Photo/Illutration Song Young-gil, the new head of South Korea’s ruling Democratic Party, on April 20 (Provided by Dong-A Ilbo)

SEOUL--South Korea's ruling Democratic Party elected a blunt-speaking political veteran who advocates a hard line against Japan as its new leader on May 2.

Song Young-gil is 58 and heads the South Korean parliament’s foreign policies and unification committee.

He will oversee the party’s efforts to win in the presidential election slated for March 2022.

Song maintains a distance from those close to President Moon Jae-in, and his election victory is a sign of Moon’s weakened authority within the party.

“We need to keep moving forward and show no hesitation,” Song said after his win in the party convention. “I will lead from the front for South Korea’s leap (into the future). But first, let’s win (the presidential election).”

South Korea’s polling institute Gallup said survey results released April 30 showed that Moon's approval rating had reached a record low of 29 percent, the first time for it to fall under 30 percent.

Lawmakers and the South Korean media predict the Moon administration will be nothing more than a lame duck in the months ahead.

The ruling party suffered stunning defeats in mayoral races held in Seoul and Busan in April, putting it under intense pressure to find a new leadership lineup ahead of the presidential race next year.

Song is a veteran lawmaker, having been elected five times.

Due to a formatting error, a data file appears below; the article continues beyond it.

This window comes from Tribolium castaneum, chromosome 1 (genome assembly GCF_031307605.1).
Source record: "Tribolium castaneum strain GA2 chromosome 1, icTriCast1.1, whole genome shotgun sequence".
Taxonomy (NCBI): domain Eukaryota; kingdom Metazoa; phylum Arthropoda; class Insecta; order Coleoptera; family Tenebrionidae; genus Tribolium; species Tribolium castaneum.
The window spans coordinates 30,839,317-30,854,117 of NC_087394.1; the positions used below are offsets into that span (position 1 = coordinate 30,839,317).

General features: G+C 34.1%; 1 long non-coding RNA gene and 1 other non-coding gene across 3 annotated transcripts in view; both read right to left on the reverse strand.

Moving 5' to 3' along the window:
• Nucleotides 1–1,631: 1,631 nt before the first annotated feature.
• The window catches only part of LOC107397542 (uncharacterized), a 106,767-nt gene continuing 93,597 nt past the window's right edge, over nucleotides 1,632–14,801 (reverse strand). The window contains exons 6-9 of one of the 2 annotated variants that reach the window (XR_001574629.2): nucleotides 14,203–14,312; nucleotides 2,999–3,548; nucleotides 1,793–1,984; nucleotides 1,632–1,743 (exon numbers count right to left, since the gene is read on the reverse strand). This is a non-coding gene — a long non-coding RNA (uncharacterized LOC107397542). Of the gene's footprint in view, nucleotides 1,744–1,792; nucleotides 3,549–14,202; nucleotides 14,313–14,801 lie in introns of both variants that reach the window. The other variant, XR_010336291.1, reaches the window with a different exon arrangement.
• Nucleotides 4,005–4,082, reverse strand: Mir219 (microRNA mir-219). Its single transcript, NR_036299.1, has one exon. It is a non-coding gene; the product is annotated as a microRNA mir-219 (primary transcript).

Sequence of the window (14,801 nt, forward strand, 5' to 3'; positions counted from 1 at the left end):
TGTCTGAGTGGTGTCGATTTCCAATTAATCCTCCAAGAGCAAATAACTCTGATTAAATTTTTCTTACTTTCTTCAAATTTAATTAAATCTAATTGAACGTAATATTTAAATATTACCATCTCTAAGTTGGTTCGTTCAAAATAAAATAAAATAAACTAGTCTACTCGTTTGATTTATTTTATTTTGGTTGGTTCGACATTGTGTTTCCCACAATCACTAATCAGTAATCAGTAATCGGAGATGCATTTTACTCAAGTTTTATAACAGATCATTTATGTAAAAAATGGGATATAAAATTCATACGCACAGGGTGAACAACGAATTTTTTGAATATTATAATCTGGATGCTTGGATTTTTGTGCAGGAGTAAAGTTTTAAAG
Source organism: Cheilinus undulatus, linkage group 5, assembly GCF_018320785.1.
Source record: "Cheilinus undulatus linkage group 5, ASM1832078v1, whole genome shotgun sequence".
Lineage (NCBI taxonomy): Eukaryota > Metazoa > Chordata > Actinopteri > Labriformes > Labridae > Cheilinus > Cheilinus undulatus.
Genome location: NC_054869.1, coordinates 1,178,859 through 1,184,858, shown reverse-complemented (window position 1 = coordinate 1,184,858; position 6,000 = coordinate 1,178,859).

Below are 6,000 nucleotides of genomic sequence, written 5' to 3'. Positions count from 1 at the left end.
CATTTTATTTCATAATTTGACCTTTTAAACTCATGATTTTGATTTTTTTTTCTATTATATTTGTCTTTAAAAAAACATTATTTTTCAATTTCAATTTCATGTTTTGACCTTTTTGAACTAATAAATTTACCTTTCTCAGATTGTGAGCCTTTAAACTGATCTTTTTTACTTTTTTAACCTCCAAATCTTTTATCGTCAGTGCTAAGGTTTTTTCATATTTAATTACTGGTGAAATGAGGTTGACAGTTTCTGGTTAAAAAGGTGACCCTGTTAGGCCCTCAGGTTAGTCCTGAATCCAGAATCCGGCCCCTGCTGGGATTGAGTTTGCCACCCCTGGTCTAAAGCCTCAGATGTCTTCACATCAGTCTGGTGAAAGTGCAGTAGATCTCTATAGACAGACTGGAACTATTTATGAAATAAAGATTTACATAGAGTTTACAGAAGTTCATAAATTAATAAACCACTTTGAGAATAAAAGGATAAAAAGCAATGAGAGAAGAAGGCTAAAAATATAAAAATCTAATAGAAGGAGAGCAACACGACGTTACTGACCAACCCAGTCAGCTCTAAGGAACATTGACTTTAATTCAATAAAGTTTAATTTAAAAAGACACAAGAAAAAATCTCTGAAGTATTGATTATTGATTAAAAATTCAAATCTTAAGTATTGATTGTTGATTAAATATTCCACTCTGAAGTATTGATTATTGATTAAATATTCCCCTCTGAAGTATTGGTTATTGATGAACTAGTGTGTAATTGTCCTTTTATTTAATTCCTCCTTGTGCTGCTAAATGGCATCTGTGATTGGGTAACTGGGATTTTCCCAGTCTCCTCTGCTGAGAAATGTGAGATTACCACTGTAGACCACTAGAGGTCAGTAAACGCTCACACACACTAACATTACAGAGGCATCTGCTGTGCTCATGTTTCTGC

He will not run in the presidential election himself, but spearhead the campaign for the party’s candidate.

A diplomatic source in Seoul said Song will most likely urge Moon to adopt a harsher line against Japan to broaden the president's public appeal.

If the ruling party’s candidate wins, Song will most likely receive a reward-oriented appointment.

Song is famed for his forthright manner of speaking and is known for his tough approach toward Japan.

Most recently, he sharply criticized Japan’s decision to dump treated contaminated water from the crippled Fukushima No. 1 nuclear power plant into the ocean.

“It is awful egotism, and (Japan) is about to commit a crime that is unacceptable to all mankind,” Song wrote in his Facebook page on April 13.

With regard to the contentious “comfort women” issue, Song wrote on his Facebook page in February 2019 that Shinzo Abe (the prime minister at the time) and the emperor “should offer apologies for victims on behalf of Japan.”

Song is also critical of the way Washington exerts high-pressure tactics against North Korea and Iran over their nuclear programs when the United States itself is a leading nuclear power.

He also criticized U.S. Ambassador Harry Harris who expressed skepticism over Seoul's conciliatory approach toward North Korea.